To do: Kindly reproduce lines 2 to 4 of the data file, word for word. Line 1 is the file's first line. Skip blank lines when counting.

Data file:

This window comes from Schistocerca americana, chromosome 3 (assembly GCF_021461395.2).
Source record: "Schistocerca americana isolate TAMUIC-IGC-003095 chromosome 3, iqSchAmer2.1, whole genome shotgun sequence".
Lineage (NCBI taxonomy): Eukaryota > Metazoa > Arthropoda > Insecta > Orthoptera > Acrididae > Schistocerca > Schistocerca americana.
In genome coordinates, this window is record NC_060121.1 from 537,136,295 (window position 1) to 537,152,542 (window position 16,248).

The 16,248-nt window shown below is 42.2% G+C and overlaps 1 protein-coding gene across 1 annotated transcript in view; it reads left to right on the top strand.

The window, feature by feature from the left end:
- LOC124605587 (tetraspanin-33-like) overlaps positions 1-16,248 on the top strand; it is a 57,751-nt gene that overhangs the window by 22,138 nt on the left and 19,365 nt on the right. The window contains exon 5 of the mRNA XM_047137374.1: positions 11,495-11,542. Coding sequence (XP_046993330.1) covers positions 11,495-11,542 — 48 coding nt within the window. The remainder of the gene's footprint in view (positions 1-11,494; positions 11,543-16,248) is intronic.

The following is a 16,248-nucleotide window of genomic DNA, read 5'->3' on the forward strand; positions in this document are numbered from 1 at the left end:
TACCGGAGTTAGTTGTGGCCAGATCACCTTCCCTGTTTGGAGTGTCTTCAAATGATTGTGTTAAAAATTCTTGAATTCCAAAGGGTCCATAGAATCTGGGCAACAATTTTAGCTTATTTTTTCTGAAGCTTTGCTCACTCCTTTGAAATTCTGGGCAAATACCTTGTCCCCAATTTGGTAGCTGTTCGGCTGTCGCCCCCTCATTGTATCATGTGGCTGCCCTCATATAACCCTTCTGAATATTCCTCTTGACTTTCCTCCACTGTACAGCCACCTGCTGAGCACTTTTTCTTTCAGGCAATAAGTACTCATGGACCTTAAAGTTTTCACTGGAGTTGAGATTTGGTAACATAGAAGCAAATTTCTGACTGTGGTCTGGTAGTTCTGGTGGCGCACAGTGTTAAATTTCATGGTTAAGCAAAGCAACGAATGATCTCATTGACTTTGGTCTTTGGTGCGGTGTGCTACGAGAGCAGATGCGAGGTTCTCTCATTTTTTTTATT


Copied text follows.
Source record: "Schistocerca americana isolate TAMUIC-IGC-003095 chromosome 3, iqSchAmer2.1, whole genome shotgun sequence".
Lineage (NCBI taxonomy): Eukaryota > Metazoa > Arthropoda > Insecta > Orthoptera > Acrididae > Schistocerca > Schistocerca americana.
In genome coordinates, this window is record NC_060121.1 from 537,136,295 (window position 1) to 537,152,542 (window position 16,248).